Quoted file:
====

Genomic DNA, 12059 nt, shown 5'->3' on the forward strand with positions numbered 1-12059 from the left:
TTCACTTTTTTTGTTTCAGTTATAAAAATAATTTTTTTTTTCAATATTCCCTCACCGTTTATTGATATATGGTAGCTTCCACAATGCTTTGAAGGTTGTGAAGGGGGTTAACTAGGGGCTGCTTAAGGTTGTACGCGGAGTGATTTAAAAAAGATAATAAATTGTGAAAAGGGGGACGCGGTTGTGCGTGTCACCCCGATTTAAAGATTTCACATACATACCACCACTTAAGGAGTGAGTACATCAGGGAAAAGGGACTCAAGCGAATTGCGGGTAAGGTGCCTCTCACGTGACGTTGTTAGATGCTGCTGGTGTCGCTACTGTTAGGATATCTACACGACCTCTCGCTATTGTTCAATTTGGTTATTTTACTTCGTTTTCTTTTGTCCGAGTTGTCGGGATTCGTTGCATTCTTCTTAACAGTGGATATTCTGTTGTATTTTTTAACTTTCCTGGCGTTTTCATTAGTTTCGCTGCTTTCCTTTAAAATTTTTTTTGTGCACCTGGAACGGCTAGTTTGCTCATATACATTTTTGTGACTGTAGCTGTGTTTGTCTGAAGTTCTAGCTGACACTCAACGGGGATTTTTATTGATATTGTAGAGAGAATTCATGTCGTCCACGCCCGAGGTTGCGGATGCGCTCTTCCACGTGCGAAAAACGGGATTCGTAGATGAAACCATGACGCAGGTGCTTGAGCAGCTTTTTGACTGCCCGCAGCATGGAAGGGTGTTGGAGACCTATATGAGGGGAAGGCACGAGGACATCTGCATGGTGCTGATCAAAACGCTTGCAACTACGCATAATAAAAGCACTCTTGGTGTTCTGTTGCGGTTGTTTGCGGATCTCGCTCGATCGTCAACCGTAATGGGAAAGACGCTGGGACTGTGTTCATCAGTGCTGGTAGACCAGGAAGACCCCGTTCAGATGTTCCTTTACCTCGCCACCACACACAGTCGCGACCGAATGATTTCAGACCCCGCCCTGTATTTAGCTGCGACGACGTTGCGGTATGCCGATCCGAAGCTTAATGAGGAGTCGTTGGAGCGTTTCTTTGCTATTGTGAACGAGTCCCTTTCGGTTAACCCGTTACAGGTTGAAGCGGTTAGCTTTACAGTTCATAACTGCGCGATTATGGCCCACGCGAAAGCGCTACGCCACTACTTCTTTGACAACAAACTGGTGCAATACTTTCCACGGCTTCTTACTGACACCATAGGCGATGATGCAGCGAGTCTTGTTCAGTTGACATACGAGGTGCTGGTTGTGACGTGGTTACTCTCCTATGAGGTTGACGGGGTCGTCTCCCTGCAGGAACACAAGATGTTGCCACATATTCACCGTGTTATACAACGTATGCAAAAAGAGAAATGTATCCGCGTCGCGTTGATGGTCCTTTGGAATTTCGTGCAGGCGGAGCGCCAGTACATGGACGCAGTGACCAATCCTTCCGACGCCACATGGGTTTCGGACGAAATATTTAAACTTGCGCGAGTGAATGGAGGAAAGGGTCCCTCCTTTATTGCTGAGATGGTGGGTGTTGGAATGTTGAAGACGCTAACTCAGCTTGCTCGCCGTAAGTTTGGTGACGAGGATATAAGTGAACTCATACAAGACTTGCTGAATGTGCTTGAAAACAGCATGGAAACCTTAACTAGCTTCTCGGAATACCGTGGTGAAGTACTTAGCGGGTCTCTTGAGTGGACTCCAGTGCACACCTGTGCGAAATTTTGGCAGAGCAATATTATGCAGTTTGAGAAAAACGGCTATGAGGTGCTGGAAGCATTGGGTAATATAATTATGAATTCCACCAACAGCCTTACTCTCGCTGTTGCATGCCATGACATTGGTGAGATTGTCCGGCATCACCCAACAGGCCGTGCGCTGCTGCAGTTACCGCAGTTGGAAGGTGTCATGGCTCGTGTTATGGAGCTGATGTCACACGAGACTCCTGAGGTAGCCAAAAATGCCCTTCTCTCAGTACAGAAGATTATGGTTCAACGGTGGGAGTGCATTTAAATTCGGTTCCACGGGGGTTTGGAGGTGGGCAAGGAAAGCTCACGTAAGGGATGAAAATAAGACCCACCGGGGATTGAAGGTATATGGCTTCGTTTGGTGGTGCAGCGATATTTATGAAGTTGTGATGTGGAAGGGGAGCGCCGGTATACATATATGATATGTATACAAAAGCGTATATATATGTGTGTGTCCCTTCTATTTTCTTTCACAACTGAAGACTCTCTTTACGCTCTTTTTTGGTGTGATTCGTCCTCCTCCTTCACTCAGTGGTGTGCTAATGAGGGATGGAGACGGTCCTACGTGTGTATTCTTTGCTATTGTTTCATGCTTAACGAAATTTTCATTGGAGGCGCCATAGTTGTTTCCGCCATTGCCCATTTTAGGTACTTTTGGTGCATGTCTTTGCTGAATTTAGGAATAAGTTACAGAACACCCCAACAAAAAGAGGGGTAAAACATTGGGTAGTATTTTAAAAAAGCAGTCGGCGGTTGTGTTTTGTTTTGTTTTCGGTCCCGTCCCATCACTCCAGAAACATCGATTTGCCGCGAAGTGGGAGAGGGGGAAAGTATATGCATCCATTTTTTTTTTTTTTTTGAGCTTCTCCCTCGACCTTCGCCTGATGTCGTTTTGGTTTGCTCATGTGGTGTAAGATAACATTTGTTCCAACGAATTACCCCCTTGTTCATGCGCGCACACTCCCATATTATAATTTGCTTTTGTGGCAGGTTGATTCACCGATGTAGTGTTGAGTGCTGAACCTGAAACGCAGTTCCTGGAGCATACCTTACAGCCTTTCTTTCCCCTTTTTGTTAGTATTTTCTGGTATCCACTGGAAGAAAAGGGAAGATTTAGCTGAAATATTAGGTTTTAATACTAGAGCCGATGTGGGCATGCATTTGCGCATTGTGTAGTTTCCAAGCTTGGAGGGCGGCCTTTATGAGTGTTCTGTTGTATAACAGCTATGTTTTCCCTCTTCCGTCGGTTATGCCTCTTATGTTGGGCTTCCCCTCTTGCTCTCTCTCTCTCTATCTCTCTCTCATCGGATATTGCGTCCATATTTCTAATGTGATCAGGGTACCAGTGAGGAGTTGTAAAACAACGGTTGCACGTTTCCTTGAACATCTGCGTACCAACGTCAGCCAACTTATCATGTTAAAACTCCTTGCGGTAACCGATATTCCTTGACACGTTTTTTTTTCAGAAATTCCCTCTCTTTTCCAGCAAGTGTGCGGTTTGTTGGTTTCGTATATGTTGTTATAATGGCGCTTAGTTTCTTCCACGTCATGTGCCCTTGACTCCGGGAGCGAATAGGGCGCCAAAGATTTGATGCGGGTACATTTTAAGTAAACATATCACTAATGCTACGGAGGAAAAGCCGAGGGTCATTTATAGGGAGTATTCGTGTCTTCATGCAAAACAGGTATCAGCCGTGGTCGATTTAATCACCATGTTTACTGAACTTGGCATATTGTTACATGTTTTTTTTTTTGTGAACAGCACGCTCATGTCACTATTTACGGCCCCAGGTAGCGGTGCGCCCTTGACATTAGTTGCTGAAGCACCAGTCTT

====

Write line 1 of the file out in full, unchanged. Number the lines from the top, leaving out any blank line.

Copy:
Genomic DNA, 12059 nt, shown 5'->3' on the forward strand with positions numbered 1-12059 from the left: